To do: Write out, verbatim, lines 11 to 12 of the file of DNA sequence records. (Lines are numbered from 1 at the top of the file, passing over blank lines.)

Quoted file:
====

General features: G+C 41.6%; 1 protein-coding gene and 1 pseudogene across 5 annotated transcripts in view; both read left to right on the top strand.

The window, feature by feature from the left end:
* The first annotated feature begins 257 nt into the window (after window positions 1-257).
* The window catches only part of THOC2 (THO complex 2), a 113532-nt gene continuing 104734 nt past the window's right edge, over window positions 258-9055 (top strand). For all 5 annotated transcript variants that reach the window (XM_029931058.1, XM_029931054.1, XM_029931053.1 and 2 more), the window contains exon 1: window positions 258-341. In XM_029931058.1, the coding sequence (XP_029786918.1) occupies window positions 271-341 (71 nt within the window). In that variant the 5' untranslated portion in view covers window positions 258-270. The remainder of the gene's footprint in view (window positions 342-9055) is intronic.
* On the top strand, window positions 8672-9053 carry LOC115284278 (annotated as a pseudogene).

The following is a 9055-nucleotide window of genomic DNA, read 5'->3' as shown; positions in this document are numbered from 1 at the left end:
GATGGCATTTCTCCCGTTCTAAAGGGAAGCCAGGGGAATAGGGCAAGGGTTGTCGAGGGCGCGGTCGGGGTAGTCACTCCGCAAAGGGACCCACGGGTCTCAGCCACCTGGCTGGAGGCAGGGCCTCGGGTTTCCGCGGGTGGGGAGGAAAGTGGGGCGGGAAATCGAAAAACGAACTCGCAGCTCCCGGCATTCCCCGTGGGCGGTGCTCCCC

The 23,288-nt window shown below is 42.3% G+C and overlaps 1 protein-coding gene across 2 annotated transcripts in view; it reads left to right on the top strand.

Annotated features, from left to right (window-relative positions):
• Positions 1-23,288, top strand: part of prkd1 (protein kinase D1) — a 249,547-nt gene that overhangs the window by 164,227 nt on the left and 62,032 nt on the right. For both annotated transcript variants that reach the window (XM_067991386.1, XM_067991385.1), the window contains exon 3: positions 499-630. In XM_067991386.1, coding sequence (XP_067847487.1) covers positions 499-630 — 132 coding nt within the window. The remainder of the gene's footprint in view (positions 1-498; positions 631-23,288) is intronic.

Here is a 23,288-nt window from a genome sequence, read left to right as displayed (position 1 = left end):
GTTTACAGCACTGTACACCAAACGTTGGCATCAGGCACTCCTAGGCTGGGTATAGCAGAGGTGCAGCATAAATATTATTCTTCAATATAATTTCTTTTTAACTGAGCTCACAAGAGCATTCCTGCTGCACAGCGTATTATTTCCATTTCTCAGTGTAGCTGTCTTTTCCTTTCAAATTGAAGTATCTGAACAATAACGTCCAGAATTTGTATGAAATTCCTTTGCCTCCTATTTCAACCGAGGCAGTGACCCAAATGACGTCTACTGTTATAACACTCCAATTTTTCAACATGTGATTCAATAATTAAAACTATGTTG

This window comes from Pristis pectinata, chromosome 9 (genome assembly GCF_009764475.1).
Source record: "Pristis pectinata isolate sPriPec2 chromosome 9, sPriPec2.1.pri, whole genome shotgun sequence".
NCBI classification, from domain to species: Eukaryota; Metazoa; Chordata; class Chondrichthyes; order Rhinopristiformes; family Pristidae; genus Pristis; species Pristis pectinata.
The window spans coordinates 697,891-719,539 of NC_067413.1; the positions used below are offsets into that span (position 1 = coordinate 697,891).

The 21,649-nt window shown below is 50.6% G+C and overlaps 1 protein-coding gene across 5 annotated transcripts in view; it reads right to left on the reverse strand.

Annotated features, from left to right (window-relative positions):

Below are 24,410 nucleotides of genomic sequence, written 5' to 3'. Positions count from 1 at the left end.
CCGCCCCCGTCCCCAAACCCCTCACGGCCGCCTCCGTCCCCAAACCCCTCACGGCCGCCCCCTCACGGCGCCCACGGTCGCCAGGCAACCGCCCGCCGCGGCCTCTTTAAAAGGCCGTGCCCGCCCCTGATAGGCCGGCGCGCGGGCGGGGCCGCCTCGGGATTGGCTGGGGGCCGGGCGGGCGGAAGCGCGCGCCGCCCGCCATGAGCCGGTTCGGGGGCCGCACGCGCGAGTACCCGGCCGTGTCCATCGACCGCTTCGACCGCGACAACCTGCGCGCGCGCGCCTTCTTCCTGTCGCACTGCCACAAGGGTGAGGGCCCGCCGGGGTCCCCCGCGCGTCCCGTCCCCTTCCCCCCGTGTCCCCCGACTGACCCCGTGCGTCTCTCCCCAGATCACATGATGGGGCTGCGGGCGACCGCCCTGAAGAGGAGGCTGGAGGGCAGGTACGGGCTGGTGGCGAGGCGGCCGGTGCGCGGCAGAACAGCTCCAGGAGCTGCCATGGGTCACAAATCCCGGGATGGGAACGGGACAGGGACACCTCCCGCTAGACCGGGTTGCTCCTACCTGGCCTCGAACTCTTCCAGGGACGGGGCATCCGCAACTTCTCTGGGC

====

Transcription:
Here is a 23,288-nt window from a genome sequence, read left to right as displayed (position 1 = left end):
GTTTACAGCACTGTACACCAAACGTTGGCATCAGGCACTCCTAGGCTGGGTATAGCAGAGGTGCAGCATAAATATTATTCTTCAATATAATTTCTTTTTAACTGAGCTCACAAGAGCATTCCTGCTGCACAGCGTATTATTTCCATTTCTCAGTGTAGCTGTCTTTTCCTTTCAAATTGAAGTATCTGAACAATAACGTCCAGAATTTGTATGAAATTCCTTTGCCTCCTATTTCAACCGAGGCAGTGACCCAAATGACGTCTACTGTTATAACACTCCAATTTTTCAACATGTGATTCAATAATTAAAACTATGTTG